What’s even more confusing is at the moment Arlo is only partially out about their name, so not everyone knows about it. Which means I’m currently flipping between Arlo’s current name and their old name depending on who we’re with. Hopefully after they’re out to everyone that will change and they can have a legal name change (yay!).

I prefer Arlo more than their old name anyway, I never felt like it suited them and I’m glad they’ve chosen something that feels like them. I’m looking forward to helping change Arlo’s name on all their paperwork and set up a new email address and such – it feels like starting over but in a really good way. When Arlo first came out to me as non-binary I thought I was losing my partner, it felt like mourning a death at some points. When I reality I only lost the bad parts, Arlo has been so much happier since coming out and it’s improved our relationship tenfold. I still associate their old name with a very sad and withdrawn person so having a new name feels like the perfect way to celebrate their new happiness and confidence.

I also realise there are very few photos of us on this blog so here’s the most recent one I could find (it’s of my 22nd birthday):

Arlo, they/them (left) and Rosie, she/her (right)

Image description: Arlo and Rosie stand in a garden wearing paper party hats. Arlo has short brown hair, brown eyes, and black glasses; Rosie has long auburn hair and blue eyes. Rosie has her arms around Arlo and they are both smiling.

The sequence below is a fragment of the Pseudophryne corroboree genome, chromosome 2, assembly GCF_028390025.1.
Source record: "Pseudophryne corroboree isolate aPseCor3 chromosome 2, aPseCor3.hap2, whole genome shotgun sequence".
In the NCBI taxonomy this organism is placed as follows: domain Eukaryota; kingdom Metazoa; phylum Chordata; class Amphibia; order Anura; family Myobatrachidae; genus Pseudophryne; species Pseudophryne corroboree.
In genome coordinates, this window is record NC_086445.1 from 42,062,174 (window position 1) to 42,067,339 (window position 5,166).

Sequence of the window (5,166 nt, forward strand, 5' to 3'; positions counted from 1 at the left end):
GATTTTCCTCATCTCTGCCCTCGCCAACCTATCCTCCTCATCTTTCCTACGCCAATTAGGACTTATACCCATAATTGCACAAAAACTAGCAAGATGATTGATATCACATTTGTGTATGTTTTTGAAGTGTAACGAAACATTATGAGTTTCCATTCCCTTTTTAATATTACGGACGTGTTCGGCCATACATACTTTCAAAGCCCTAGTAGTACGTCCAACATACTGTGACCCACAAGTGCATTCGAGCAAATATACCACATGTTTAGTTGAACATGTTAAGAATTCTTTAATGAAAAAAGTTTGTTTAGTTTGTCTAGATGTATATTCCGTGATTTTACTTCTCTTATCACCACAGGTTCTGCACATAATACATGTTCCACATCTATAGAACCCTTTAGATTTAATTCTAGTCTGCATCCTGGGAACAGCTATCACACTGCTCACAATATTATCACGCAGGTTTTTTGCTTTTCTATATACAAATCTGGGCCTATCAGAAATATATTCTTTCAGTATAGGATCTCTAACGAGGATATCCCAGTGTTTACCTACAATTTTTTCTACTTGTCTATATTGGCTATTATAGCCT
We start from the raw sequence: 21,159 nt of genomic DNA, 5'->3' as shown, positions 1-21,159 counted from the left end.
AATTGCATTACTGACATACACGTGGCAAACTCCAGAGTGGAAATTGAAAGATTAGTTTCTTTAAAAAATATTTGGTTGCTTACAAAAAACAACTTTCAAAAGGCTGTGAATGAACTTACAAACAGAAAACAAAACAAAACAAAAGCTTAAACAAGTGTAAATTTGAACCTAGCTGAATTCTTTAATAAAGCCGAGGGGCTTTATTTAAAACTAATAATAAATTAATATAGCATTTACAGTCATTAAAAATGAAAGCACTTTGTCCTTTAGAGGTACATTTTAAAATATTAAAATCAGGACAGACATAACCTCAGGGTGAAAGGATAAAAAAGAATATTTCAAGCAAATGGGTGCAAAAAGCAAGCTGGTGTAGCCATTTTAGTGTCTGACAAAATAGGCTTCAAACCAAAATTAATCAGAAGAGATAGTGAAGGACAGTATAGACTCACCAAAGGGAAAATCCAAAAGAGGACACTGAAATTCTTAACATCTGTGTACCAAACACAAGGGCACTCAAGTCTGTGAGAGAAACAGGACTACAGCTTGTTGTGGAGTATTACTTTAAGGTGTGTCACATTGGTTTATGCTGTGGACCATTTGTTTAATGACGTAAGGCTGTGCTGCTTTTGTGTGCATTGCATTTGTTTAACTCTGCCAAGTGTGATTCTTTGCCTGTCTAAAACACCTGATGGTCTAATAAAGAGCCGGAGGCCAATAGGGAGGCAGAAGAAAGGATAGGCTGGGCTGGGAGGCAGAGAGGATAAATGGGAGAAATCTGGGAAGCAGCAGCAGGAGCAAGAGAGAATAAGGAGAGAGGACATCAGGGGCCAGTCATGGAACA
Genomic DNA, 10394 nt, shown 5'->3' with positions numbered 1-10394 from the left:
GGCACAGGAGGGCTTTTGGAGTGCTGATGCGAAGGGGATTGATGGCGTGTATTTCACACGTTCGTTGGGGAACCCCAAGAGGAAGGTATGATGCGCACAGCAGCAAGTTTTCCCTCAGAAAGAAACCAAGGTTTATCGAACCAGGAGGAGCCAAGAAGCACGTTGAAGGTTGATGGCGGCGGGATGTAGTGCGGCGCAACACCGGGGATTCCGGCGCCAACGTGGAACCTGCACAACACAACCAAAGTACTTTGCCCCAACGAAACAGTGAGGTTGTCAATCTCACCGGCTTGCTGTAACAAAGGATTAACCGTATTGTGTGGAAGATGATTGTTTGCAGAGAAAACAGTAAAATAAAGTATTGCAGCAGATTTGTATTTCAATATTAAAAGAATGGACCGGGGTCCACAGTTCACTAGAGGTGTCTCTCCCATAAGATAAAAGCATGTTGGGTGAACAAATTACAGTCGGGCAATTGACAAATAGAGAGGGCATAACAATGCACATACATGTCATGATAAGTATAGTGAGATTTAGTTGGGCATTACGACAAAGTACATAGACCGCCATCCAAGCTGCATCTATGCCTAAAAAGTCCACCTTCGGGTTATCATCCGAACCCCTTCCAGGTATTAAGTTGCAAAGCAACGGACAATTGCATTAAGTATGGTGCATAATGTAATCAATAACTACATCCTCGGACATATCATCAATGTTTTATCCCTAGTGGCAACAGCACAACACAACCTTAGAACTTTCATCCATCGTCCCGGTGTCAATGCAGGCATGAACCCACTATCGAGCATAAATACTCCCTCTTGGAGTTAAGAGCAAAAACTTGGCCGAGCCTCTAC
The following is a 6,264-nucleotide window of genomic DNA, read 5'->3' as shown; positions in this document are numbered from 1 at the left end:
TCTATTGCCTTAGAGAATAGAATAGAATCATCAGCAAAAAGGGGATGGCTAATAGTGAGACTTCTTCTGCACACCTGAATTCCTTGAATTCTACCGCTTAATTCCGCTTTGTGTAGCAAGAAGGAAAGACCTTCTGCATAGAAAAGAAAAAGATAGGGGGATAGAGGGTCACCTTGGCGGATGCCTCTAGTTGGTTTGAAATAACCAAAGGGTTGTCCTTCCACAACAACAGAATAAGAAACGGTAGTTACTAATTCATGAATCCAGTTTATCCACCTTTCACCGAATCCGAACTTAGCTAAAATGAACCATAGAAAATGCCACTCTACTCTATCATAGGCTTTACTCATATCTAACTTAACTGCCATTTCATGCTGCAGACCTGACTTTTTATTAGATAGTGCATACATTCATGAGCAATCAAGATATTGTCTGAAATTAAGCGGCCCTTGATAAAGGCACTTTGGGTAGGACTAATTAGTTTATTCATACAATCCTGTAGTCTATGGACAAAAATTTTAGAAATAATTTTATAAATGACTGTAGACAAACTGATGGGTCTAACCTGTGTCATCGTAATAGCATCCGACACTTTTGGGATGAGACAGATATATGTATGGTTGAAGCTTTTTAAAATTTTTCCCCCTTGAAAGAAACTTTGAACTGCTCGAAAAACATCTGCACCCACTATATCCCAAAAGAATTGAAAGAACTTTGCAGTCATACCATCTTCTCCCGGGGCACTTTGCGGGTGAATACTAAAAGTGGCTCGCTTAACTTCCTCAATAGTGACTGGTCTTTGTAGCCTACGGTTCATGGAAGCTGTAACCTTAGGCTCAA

Why Sam Smith Being Non-Binary is Such a Big Deal

At 10 years old I very vividly remember sitting in my bedroom crying because I had just come to the realisation that I didn’t like boys the way my friends did, I liked girls. Still crying, I opened up my first ever laptop and typed into Google ‘I’m a girl and I like girls’ and a glance at some forums told me I must be a lesbian, which made me cry even more. Though after some more Googling I found out that Ellen DeGeneres was a lesbain too, and that gave me a glimmer of hope. Ellen seemed to live a very normal life with her girlfriend Portia; she wasn’t openly ridiculed by the media or disowned by all her family and friends, in fact she seemed very happy and I thought maybe if Ellen can be happy dating women maybe one day I will be too.